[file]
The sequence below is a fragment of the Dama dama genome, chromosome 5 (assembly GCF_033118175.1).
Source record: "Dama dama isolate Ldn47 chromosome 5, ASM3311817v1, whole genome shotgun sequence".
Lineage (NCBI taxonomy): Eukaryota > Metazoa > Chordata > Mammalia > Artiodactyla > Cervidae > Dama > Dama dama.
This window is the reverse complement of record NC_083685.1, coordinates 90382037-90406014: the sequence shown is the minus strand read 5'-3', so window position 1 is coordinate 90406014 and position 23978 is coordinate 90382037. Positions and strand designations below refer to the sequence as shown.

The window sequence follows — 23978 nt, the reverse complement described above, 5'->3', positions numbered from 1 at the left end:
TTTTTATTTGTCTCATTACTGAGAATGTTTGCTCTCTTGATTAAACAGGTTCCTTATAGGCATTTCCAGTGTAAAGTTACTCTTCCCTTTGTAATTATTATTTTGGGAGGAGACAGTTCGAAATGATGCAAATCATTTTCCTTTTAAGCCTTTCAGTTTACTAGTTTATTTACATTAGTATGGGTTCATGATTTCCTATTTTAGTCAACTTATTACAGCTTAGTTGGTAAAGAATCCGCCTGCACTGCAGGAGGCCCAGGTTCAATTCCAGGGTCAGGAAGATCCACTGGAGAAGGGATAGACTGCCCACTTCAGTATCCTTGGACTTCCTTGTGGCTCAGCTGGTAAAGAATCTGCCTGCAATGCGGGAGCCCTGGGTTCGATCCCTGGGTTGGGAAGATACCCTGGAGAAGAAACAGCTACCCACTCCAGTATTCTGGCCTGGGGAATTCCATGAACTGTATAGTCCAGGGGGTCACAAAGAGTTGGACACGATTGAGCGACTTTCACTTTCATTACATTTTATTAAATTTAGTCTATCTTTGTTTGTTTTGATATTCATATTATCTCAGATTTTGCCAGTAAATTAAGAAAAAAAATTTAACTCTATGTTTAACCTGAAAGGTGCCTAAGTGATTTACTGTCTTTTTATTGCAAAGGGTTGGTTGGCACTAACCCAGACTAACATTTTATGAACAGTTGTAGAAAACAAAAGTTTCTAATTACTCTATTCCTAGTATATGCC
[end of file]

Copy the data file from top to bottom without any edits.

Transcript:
The sequence below is a fragment of the Dama dama genome, chromosome 5 (assembly GCF_033118175.1).
Source record: "Dama dama isolate Ldn47 chromosome 5, ASM3311817v1, whole genome shotgun sequence".
Lineage (NCBI taxonomy): Eukaryota > Metazoa > Chordata > Mammalia > Artiodactyla > Cervidae > Dama > Dama dama.
This window is the reverse complement of record NC_083685.1, coordinates 90382037-90406014: the sequence shown is the minus strand read 5'-3', so window position 1 is coordinate 90406014 and position 23978 is coordinate 90382037. Positions and strand designations below refer to the sequence as shown.

The window sequence follows — 23978 nt, the reverse complement described above, 5'->3', positions numbered from 1 at the left end:
TTTTTATTTGTCTCATTACTGAGAATGTTTGCTCTCTTGATTAAACAGGTTCCTTATAGGCATTTCCAGTGTAAAGTTACTCTTCCCTTTGTAATTATTATTTTGGGAGGAGACAGTTCGAAATGATGCAAATCATTTTCCTTTTAAGCCTTTCAGTTTACTAGTTTATTTACATTAGTATGGGTTCATGATTTCCTATTTTAGTCAACTTATTACAGCTTAGTTGGTAAAGAATCCGCCTGCACTGCAGGAGGCCCAGGTTCAATTCCAGGGTCAGGAAGATCCACTGGAGAAGGGATAGACTGCCCACTTCAGTATCCTTGGACTTCCTTGTGGCTCAGCTGGTAAAGAATCTGCCTGCAATGCGGGAGCCCTGGGTTCGATCCCTGGGTTGGGAAGATACCCTGGAGAAGAAACAGCTACCCACTCCAGTATTCTGGCCTGGGGAATTCCATGAACTGTATAGTCCAGGGGGTCACAAAGAGTTGGACACGATTGAGCGACTTTCACTTTCATTACATTTTATTAAATTTAGTCTATCTTTGTTTGTTTTGATATTCATATTATCTCAGATTTTGCCAGTAAATTAAGAAAAAAAATTTAACTCTATGTTTAACCTGAAAGGTGCCTAAGTGATTTACTGTCTTTTTATTGCAAAGGGTTGGTTGGCACTAACCCAGACTAACATTTTATGAACAGTTGTAGAAAACAAAAGTTTCTAATTACTCTATTCCTAGTATATGCC